You probably know that the CFP Board is going through a hard reexamination of its policies on compensation, apparently spurred by the Alan Goldfarb enforcement action which many of us are still hoping will be explained in plain english. What we know for sure is that you can no longer say that you are compensated by "salary," even if you are.
This actually closes an enormous compensation disclosure loophole that still exists in other countries–like Australia and the UK–which have forbidden those who hold themselves out as advisors to take commissions. The large sales organizations there have put everybody on salary, but they still track what their "advisors" sell to their customers. At the end of the year, these sales professionals are granted a bonus whose size is suspiciously similar to what their former commission revenue would have been.
I don't think this fully addresses what some are calling "the Goldfarb issue," where an advisor's ownership stake in a larger entity, which does take commissions, means that some of that revenue is flowing into his/her pocket. (What if I own Merrill Lynch stock? Would I have to say I collect commissions?) And it leaves unclear the question of 12(b)-1 fees for advisors who are no longer selling A-share mutual funds. Those trail commissions are actually characterized as fees by the SEC. The CFP Board, in the equivalent of a private letter ruling, recently stated that advisors who haven't received any commissions over the past 12 months can describe their compensation as "fees." Do those trail commissions (aka fees) count in this calculation?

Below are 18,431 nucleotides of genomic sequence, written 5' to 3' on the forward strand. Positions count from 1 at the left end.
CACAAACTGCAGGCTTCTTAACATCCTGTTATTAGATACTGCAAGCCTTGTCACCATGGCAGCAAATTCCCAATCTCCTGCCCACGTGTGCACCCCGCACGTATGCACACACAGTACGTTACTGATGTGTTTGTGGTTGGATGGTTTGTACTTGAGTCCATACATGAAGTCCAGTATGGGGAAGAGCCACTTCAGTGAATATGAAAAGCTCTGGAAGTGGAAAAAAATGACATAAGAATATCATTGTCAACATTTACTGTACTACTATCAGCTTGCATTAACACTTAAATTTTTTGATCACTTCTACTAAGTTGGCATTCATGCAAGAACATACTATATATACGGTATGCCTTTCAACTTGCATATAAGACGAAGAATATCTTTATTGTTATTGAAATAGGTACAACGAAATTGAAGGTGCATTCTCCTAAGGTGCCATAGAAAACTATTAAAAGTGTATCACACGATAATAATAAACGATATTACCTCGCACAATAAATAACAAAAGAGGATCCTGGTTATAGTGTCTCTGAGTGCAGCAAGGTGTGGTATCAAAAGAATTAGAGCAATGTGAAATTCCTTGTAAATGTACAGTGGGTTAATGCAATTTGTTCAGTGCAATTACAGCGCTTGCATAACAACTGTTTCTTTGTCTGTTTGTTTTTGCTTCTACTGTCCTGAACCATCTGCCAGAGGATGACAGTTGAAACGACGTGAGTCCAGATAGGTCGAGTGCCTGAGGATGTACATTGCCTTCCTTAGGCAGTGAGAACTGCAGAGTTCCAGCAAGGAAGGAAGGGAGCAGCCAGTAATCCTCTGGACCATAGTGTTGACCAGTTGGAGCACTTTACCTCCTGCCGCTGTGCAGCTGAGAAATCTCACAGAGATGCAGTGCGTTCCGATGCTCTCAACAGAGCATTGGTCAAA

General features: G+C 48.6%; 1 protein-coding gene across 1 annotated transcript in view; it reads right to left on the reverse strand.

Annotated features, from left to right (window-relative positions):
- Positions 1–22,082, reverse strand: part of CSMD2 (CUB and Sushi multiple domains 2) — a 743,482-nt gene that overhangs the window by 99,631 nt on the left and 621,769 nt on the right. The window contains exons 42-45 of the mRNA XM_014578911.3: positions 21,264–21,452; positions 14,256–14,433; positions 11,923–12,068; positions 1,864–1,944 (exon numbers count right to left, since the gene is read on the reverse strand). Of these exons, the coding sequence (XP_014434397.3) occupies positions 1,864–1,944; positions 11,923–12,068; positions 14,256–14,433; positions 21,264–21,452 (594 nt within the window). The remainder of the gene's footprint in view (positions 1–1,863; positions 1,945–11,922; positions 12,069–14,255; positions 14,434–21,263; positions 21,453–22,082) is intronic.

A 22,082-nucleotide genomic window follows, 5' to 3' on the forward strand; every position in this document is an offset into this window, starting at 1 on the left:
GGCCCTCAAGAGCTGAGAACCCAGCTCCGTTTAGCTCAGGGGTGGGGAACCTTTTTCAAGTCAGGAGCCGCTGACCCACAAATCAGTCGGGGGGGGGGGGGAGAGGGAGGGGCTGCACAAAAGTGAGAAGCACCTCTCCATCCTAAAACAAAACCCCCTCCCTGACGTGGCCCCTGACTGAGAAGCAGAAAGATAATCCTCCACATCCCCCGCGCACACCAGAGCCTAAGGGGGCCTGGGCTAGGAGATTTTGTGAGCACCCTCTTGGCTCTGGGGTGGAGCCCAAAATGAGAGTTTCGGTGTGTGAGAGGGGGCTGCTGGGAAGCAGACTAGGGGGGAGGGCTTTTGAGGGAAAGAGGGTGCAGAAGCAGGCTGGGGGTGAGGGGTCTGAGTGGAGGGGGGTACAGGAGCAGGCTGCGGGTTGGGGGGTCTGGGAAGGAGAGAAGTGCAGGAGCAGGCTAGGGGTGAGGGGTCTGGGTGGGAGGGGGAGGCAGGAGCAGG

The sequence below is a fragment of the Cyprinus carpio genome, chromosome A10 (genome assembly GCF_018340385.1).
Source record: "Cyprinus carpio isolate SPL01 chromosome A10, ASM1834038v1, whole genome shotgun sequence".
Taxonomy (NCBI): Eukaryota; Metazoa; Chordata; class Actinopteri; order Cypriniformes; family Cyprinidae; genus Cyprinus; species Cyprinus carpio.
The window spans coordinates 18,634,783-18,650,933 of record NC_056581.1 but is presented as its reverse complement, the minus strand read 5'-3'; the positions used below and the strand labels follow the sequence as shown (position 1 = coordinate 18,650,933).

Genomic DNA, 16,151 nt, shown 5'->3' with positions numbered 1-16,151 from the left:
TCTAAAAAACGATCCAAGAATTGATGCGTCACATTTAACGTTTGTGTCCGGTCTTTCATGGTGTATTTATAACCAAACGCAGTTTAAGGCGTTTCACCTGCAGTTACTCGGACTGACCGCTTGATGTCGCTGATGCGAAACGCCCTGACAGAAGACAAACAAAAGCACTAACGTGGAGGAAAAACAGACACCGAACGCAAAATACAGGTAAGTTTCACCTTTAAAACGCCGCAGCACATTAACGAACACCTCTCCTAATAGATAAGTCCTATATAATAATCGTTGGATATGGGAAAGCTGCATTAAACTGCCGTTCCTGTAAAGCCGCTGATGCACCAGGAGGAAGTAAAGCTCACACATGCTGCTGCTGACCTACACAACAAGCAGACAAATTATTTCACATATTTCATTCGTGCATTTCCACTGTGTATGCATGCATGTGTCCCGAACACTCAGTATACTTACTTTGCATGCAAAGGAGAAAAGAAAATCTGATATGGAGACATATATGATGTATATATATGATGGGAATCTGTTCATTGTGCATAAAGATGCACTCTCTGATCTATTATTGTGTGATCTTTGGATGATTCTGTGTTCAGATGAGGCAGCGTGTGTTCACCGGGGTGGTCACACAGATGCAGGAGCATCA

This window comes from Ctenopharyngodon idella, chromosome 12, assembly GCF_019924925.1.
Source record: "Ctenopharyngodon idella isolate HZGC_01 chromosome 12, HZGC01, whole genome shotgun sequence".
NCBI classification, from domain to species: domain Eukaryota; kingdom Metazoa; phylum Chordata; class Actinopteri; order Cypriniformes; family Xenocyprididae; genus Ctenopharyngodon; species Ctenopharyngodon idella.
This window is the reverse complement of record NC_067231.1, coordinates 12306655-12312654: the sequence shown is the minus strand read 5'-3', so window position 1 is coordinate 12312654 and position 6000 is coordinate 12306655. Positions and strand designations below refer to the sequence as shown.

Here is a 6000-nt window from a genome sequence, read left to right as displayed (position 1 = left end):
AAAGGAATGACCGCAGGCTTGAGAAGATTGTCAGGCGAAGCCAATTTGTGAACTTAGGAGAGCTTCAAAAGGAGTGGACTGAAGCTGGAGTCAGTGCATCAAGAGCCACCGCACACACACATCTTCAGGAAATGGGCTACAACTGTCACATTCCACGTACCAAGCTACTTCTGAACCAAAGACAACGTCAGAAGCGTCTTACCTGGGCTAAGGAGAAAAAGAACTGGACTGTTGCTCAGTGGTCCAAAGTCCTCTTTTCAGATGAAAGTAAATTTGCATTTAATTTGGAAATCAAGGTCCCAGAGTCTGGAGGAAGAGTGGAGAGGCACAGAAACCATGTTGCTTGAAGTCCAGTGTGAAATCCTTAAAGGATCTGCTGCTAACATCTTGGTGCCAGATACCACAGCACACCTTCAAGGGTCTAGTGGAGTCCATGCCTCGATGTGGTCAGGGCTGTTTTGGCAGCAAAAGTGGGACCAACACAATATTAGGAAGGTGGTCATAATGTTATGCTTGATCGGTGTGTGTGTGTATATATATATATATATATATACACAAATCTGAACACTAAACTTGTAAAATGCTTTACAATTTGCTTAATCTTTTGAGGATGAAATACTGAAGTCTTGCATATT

The larger question is whether the method-of-compensation disclosure is really meaningful. I know advisors who collect only fees, except that they handle the term insurance needs of their clients, and are fiduciary enough in their dealings to qualify as saints. On the other end of the spectrum, I remember attending a conference and running into a former high-ranking IAFP board member who sold every garbage tax shelter he could badger his broker-dealer into approving. He announced proudly that he was fee-only now. That is to say, he worked with a TAMP and had become a full-time asset-gatherer. In his habits and behavior toward clients, very little had changed since his tax-shelter sales days.